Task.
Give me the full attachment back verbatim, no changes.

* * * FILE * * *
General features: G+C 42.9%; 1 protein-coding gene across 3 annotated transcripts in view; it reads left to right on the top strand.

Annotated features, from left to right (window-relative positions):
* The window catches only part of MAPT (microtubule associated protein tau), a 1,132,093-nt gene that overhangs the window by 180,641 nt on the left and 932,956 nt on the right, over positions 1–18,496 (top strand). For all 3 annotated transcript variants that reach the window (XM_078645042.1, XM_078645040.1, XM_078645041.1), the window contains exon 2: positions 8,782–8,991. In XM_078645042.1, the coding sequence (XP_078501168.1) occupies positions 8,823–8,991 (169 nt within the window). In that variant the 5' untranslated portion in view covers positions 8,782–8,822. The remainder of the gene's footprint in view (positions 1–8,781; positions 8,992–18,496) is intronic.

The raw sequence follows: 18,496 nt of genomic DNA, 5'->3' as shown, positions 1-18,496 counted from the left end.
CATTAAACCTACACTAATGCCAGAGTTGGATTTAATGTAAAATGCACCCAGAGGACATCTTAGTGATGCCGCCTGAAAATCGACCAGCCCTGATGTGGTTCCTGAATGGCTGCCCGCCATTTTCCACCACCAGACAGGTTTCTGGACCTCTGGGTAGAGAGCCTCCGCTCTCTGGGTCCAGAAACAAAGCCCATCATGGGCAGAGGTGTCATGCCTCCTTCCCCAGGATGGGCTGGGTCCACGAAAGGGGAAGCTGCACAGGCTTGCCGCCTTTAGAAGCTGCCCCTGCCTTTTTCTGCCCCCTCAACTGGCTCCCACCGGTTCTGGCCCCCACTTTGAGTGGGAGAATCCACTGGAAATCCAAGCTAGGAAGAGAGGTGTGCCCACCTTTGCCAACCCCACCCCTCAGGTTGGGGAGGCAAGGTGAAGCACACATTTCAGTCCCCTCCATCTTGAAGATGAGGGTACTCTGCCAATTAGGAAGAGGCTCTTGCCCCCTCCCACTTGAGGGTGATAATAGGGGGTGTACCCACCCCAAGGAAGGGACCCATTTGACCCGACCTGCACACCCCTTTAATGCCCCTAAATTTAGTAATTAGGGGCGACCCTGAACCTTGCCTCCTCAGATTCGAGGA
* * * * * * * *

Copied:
General features: G+C 42.9%; 1 protein-coding gene across 3 annotated transcripts in view; it reads left to right on the top strand.

Annotated features, from left to right (window-relative positions):
* The window catches only part of MAPT (microtubule associated protein tau), a 1,132,093-nt gene that overhangs the window by 180,641 nt on the left and 932,956 nt on the right, over positions 1–18,496 (top strand). For all 3 annotated transcript variants that reach the window (XM_078645042.1, XM_078645040.1, XM_078645041.1), the window contains exon 2: positions 8,782–8,991. In XM_078645042.1, the coding sequence (XP_078501168.1) occupies positions 8,823–8,991 (169 nt within the window). In that variant the 5' untranslated portion in view covers positions 8,782–8,822. The remainder of the gene's footprint in view (positions 1–8,781; positions 8,992–18,496) is intronic.

The raw sequence follows: 18,496 nt of genomic DNA, 5'->3' as shown, positions 1-18,496 counted from the left end.
CATTAAACCTACACTAATGCCAGAGTTGGATTTAATGTAAAATGCACCCAGAGGACATCTTAGTGATGCCGCCTGAAAATCGACCAGCCCTGATGTGGTTCCTGAATGGCTGCCCGCCATTTTCCACCACCAGACAGGTTTCTGGACCTCTGGGTAGAGAGCCTCCGCTCTCTGGGTCCAGAAACAAAGCCCATCATGGGCAGAGGTGTCATGCCTCCTTCCCCAGGATGGGCTGGGTCCACGAAAGGGGAAGCTGCACAGGCTTGCCGCCTTTAGAAGCTGCCCCTGCCTTTTTCTGCCCCCTCAACTGGCTCCCACCGGTTCTGGCCCCCACTTTGAGTGGGAGAATCCACTGGAAATCCAAGCTAGGAAGAGAGGTGTGCCCACCTTTGCCAACCCCACCCCTCAGGTTGGGGAGGCAAGGTGAAGCACACATTTCAGTCCCCTCCATCTTGAAGATGAGGGTACTCTGCCAATTAGGAAGAGGCTCTTGCCCCCTCCCACTTGAGGGTGATAATAGGGGGTGTACCCACCCCAAGGAAGGGACCCATTTGACCCGACCTGCACACCCCTTTAATGCCCCTAAATTTAGTAATTAGGGGCGACCCTGAACCTTGCCTCCTCAGATTCGAGGA